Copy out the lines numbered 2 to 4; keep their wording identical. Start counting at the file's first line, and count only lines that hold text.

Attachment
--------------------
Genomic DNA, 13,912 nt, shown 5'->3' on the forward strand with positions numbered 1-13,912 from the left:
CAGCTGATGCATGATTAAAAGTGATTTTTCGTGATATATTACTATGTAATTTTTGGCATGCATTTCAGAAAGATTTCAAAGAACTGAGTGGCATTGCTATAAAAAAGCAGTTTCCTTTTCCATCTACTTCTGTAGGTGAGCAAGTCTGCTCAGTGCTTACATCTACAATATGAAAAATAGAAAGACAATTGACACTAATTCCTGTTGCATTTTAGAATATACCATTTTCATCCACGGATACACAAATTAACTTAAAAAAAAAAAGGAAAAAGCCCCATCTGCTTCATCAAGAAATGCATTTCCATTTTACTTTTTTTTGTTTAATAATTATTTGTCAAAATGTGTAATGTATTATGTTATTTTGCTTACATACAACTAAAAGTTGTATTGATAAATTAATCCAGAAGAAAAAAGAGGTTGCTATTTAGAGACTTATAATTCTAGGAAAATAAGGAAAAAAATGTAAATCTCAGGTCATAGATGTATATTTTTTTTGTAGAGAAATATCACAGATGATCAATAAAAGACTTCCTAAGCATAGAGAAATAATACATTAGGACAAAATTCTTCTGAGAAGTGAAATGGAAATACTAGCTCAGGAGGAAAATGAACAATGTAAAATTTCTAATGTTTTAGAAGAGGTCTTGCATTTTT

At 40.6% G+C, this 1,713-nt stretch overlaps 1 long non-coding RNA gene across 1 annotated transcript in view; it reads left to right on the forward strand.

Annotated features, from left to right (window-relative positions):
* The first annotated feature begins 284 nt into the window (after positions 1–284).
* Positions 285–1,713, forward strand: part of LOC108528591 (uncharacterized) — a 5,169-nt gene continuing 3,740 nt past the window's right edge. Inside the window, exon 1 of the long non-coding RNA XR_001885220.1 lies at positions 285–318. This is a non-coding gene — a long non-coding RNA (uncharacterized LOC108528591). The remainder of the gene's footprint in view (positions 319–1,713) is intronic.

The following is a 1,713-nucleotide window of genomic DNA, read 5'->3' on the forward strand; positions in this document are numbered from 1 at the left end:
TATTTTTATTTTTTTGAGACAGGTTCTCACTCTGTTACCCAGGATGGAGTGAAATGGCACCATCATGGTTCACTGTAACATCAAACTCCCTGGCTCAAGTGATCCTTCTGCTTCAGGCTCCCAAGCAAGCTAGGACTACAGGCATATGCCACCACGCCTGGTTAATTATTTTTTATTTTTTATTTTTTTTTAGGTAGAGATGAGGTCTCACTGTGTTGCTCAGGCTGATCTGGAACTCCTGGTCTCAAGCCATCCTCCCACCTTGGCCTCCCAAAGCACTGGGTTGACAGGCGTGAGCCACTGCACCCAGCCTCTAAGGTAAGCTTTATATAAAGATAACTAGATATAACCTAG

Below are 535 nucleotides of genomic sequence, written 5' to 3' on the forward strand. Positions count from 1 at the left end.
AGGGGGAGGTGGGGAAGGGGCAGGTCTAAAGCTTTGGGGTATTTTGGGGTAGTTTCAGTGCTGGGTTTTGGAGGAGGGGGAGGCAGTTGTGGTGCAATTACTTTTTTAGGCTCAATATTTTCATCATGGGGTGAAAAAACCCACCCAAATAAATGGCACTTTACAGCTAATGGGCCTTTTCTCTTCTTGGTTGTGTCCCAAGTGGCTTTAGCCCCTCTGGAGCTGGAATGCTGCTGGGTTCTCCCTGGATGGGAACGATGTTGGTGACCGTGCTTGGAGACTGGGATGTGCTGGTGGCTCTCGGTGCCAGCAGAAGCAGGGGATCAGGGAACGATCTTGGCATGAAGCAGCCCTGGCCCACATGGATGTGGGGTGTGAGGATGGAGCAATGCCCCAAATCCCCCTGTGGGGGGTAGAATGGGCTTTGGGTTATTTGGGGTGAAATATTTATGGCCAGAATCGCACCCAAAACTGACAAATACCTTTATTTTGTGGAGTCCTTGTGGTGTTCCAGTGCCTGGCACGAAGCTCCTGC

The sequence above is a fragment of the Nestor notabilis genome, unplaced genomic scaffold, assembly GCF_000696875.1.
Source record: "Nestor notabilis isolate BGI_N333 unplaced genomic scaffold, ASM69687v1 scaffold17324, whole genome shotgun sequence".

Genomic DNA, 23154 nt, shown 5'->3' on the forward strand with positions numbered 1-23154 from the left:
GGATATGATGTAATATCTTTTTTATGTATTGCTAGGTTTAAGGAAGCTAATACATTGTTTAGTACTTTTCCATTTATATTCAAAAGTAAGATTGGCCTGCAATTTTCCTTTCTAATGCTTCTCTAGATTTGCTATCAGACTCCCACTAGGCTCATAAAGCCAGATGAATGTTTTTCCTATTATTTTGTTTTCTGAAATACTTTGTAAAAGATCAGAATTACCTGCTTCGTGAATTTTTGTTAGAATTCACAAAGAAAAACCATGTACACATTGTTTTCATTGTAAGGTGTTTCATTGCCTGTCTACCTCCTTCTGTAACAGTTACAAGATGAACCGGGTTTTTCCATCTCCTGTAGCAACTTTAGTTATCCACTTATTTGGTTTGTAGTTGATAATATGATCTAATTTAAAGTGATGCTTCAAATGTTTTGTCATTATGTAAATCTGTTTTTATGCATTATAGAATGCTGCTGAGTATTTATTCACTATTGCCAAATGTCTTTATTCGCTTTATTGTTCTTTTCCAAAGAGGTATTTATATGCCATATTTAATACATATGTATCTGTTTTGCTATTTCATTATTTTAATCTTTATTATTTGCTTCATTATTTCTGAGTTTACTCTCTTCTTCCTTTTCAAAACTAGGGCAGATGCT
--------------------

CAGCTGATGCATGATTAAAAGTGATTTTTCGTGATATATTACTATGTAATTTTTGGCATGCATTTCAGAAAGATTTCAAAGAACTGAGTGGCATTGCTATAAAAAAGCAGTTTCCTTTTCCATCTACTTCTGTAGGTGAGCAAGTCTGCTCAGTGCTTACATCTACAATATGAAAAATAGAAAGACAATTGACACTAATTCCTGTTGCATTTTAGAATATACCATTTTCATCCACGGATACACAAATTAACTTAAAAAAAAAAAGGAAAAAGCCCCATCTGCTTCATCAAGAAATGCATTTCCATTTTACTTTTTTTTGTTTAATAATTATTTGTCAAAATGTGTAATGTATTATGTTATTTTGCTTACATACAACTAAAAGTTGTATTGATAAATTAATCCAGAAGAAAAAAGAGGTTGCTATTTAGAGACTTATAATTCTAGGAAAATAAGGAAAAAAATGTAAATCTCAGGTCATAGATGTATATTTTTTTTGTAGAGAAATATCACAGATGATCAATAAAAGACTTCCTAAGCATAGAGAAATAATACATTAGGACAAAATTCTTCTGAGAAGTGAAATGGAAATACTAGCTCAGGAGGAAAATGAACAATGTAAAATTTCTAATGTTTTAGAAGAGGTCTTGCATTTTT

At 40.6% G+C, this 1,713-nt stretch overlaps 1 long non-coding RNA gene across 1 annotated transcript in view; it reads left to right on the forward strand.

Annotated features, from left to right (window-relative positions):